Episode 222: Real Estate Insights and Opportunities From Chicago to Austin with Drew Breneman
Guest: Drew Breneman is a real estate investor based in Austin, Texas. He began his journey at a young age, starting an online business and saving his earnings. As he delved into investing, Drew explored various avenues, including stocks and mutual funds, but found his passion in real estate. Inspired by books on investing, he realized the potential of leveraging properties and their appreciation. Drew purchased his first duplex as a college freshman in Madison, Wisconsin, and continued to expand his real estate portfolio while completing his education. With a focus on multifamily properties, Drew combines his business mindset with investment strategies to create successful ventures in the real estate market.
Big Idea: Join hosts Drew and Dan in this inspiring real estate podcast episode as they discuss Drew’s journey from Chicago to Austin, his early entrepreneurial ventures, and his success in real estate investing. They delve into various topics, including the reasons for Drew’s relocation, real estate opportunities in Chicago, Drew’s entry into real estate investing, his early ventures, transitioning to multifamily and value-add deals, expanding into new markets, the importance of real estate education, holding properties for the long term, and the significance of preparedness. Gain valuable insights and strategies from two experienced real estate professionals.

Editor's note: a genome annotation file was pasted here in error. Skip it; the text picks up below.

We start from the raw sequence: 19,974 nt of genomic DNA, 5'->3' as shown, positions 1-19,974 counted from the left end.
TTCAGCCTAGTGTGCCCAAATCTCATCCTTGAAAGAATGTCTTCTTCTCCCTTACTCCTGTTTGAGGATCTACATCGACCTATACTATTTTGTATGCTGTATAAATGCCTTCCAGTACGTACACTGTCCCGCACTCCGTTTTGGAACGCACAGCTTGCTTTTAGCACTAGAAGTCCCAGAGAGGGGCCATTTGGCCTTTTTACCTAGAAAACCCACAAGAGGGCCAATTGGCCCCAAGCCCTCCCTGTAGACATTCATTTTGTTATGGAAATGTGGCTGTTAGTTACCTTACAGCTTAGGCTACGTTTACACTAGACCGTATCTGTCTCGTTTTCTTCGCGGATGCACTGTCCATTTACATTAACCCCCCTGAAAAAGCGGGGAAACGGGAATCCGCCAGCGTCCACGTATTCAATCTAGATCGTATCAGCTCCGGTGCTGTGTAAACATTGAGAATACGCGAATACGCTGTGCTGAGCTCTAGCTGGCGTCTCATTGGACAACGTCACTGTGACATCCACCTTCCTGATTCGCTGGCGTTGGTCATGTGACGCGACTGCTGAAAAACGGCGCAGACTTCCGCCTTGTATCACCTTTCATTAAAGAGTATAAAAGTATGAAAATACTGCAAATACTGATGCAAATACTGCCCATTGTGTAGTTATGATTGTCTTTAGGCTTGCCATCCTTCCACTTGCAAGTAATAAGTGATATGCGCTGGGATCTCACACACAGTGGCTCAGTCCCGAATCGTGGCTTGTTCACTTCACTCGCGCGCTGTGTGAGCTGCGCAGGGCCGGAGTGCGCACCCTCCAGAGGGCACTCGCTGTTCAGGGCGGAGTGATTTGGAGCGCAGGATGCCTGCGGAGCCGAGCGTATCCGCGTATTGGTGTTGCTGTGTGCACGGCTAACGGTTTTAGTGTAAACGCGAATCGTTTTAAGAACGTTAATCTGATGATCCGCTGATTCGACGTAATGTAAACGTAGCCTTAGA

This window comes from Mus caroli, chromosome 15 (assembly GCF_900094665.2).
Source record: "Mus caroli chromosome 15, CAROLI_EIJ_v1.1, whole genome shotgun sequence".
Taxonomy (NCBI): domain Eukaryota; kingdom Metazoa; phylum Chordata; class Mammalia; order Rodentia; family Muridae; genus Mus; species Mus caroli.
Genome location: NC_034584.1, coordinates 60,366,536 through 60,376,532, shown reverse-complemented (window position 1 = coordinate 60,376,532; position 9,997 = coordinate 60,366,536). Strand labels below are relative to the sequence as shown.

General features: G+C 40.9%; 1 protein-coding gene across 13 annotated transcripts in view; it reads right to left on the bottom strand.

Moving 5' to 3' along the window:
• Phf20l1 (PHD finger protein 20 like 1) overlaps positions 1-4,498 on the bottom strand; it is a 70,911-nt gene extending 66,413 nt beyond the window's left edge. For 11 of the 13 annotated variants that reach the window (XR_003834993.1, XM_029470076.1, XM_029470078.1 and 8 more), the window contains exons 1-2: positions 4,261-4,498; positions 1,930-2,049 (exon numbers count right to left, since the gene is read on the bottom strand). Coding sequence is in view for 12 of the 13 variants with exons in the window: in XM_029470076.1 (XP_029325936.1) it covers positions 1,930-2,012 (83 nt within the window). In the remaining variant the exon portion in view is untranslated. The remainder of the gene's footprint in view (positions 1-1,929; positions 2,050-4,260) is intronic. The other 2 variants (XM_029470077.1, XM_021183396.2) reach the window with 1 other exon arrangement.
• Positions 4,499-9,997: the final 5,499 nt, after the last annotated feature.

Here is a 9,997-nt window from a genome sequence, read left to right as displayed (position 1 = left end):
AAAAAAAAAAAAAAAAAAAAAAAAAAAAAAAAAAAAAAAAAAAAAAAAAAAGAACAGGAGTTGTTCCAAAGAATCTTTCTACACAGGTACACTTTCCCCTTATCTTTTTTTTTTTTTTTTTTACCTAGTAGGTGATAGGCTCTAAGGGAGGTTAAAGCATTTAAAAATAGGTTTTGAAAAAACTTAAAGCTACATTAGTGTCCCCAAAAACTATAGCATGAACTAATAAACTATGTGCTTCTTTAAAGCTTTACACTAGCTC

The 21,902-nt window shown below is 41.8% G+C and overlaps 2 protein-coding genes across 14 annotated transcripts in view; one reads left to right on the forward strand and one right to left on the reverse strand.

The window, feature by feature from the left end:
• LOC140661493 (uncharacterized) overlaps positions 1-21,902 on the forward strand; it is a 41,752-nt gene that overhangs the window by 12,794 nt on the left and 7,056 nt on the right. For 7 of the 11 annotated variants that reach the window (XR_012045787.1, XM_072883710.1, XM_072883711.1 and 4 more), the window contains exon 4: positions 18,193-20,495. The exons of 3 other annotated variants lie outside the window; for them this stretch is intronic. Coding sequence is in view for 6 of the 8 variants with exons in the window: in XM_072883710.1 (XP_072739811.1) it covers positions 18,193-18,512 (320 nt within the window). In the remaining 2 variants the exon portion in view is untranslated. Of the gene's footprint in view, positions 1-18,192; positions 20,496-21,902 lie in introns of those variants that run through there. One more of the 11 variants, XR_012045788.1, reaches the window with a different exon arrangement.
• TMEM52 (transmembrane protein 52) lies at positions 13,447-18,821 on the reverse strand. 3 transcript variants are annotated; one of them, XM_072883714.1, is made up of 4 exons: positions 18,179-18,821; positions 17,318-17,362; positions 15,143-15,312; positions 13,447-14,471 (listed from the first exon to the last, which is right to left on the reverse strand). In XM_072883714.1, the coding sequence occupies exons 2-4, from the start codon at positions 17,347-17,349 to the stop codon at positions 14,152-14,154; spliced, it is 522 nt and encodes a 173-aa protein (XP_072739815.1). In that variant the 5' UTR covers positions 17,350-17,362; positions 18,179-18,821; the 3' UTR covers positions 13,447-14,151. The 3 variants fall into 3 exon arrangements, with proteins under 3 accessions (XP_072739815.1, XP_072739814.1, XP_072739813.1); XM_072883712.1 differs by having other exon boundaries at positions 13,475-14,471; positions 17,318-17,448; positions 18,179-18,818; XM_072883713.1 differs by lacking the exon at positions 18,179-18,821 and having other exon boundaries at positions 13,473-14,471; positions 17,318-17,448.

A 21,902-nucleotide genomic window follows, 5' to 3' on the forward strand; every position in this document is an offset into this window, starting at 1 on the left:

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View the Episode Description & Transcript Here:
Drew Breneman & I Discuss Real Estate Insights and Opportunities From Chicago to Austin:
– Reasons for Relocating: Seeking Safety and Lower Property Taxes
– Real Estate Investing in Chicago: Abundance of Entry-Level Opportunities
– Drew’s Early Entrepreneurial Journey: From Online Sales to Real Estate
– Transitioning to Multifamily and Value-Add Deals: Maximizing Returns in Chicago
– Expanding to New Markets: Venturing into Sunbelt Markets
Relevant Episodes: (There are 222 Content Packed Interviews in Total)
– How to Make NNN Lease Investments with Drew Wahlgren of Mag Capital Partners
– Unveiling Your Real Estate Edge: Insights from Jeremiah Boucher
– Being a Professional Passive Investor with Dr. Jeff Anzalone
– Getting High Return on Investment through Co-Living Rentals with Johnny Wolff
– Austin Stack on $1M in 14 Months
Voice-over: Welcome to the REI Diamonds Show with Dan Breslin, your source for real estate investment jewels of wisdom.
Dan Breslin: Hi, welcome to the REI Diamond Show. Drew, how are you doing today?
Drew Breneman: Doing well, thanks for having me. Appreciate it.
Dan: Yes, for sure. I like to location-stamp our recordings. So I am recording from Chicago today, and you are dialing in from?
Drew: Austin, Texas, although I used to live in Chicago, so I moved just two months ago. So getting used to the difference here, ’cause we probably lived two to three miles away from each other until recently.